Fort Myers Counseling
Fort Myers Counseling
Monday, July 06, 2020
--------- Stress, Anxiety, Depression, Career Counseling Ft Myers

Anger Management

Do I Have an Anger Management Problem?

Are you easily irritated or often frustrated? Are you often critical of yourself or others? Do you lack patience or have difficulty waiting? Do you feel stressed out or easily discouraged? Can you sometimes be insensitive to the feelings of others? Do you sometimes blame them for your problems? Do you avoid people when you don’t want to talk to them? Are you unwilling to listen to others’ points of view?

If you answered yes to any of these questions, then you may have difficulty managing your anger. Anger is often expressed in many ways besides yelling, screaming, and physical aggression. Anger management is simply recognizing your feelings of frustration, and learning positive ways of coping with these feelings.

Some people believe that anger is a “negative” emotion, and that healthy people should never get angry. However, anger is a normal human emotion, and everyone has feelings of anger at times. We can choose to handle those feelings in constructive or destructive ways. It is not wrong to feel angry, but sometimes our behavior can be hurtful or destructive.

I Don't Think About My Anger, I Just Forget About It

When you get angry, do you suppress your negative feelings deep inside, refusing to deal with them? Do you bury things “under the rug” and hope they will go away? It is not any healthier to hide these emotions than it is to express them in negative ways. If you live in denial of your anger, you may feel you must “have it all together”, you may be concerned about “bothering” someone, and you may feel sad or stressed. Sometimes you might struggle with physical complaints such as headaches, chest pains, stomach problems or sleep difficulties. Unfortunately, if you try to suppress your anger, those feelings do not disappear. Often, they grow and grow until one day an explosion occurs.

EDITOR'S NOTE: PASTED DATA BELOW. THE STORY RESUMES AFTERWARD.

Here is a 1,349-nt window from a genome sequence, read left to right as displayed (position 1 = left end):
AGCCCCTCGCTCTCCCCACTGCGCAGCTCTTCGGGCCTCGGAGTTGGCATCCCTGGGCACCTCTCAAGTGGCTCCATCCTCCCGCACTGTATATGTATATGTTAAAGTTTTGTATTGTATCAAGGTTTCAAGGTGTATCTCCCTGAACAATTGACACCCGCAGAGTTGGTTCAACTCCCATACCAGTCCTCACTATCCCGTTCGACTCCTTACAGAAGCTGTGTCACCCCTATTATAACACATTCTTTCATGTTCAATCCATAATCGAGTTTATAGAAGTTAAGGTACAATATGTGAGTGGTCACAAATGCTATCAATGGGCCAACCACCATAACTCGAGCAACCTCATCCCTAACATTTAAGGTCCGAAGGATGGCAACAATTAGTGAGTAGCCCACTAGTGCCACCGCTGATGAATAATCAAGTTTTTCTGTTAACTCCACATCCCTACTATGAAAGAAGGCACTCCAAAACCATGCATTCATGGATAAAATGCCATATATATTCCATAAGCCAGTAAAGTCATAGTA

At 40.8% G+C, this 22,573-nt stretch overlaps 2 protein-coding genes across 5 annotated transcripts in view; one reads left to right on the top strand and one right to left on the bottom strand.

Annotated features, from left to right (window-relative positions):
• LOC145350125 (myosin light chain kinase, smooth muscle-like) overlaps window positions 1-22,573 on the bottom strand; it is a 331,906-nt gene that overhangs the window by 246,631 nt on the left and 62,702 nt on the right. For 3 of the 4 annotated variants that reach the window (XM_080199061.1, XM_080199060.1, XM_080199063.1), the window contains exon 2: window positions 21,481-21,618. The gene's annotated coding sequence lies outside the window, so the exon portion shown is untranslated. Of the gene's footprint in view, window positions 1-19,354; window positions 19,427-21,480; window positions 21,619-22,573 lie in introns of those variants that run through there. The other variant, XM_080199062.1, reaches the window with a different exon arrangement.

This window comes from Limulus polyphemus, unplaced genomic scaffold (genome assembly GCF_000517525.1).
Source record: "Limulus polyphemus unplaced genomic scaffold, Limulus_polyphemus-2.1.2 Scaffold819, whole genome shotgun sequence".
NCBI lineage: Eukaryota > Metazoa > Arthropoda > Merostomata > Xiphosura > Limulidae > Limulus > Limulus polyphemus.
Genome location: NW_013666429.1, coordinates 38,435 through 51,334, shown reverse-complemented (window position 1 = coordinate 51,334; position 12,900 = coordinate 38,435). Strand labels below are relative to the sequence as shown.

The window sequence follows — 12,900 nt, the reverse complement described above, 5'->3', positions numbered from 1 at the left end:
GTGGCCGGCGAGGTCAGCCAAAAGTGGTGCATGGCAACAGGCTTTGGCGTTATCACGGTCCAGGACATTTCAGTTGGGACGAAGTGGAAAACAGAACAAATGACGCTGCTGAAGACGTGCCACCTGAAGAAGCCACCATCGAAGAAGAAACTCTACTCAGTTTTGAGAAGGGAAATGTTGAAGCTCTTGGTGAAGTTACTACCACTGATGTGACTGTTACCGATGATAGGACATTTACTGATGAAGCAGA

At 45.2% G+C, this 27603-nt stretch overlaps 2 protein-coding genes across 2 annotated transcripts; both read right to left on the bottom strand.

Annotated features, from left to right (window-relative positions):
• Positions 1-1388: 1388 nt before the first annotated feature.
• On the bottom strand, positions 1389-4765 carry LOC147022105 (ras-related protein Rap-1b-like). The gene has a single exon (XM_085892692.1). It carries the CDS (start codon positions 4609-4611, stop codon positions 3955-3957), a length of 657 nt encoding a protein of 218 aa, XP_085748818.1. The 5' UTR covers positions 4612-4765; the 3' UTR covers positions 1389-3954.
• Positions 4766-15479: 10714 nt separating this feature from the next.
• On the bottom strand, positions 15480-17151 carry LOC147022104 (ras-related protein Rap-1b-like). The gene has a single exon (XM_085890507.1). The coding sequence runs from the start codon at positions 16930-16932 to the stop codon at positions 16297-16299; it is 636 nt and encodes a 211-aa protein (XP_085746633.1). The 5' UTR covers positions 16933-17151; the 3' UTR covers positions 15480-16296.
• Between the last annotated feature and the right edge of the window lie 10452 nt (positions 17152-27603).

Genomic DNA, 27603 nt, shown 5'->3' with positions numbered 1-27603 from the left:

Sometimes people don’t express their anger openly and may act in passive aggressive ways. They often give others the “silent treatment”, and may sulk and pout, or manipulate others by their behavior. They can be deliberately evasive, or tell others what they want to hear, yet do the opposite. They often complain about people or situations, but rarely address these situations directly. Passive aggressiveness is a form of control, and is not a healthy way of handling conflict.

I Don't Like Conflict - Can't We All Just Get Along?

All relationships have conflict. Learning how to communicate openly and honestly is the best way of managing feelings of hurt, frustration, insecurity, and anger. Conflict management is learning how to communicate and respect healthy boundaries. Communication should be clear, honest, and respectful. You should listen to the other person and give them time to respond to your needs and requests. You should learn how and when to say “no” in order to protect yourself. You need to know when to ask for help and be when to be assertive in expressing your emotions. Assertiveness is being firm and calm yet respectful of the needs of others.

Okay, Maybe I Do Need Some Help With My Anger, What Should I Do?

So how should you “manage” your anger? Anger management is simply learning how to manage your negative emotions in positive ways. Some strategies may work for you, while others may not be as helpful. Successful anger management strategies include:

1. Journaling or writing about feelings

2. Drawing or artistic expression

3. Talking to someone safe

4. Exercising

5. Singing, playing an instrument, or listening to music

6. Taking a hot shower or relaxing bath

7. Sleeping

8. Watching TV or movies

9. Cleaning or organizing

10. Reading

11. Playing games or puzzles

You may find additional strategies helpful. The key is to work through your anger in a positive way. Positive coping strategies should not hurt you, anyone else, or property. Many times these strategies will help de-escalate negative feelings and the feelings may be resolved. Other times the situation may need to be addressed in a positive, calm manner.

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Jama Thurman, Licensed Mental Health Counselor FL MH 11424
Helping teens and adults who feel stressed and depressed find peace and purpose
6237 Presidential Court #110
Ft Myers, FL 33919
239-243-8098                                           Fax 239-482-5335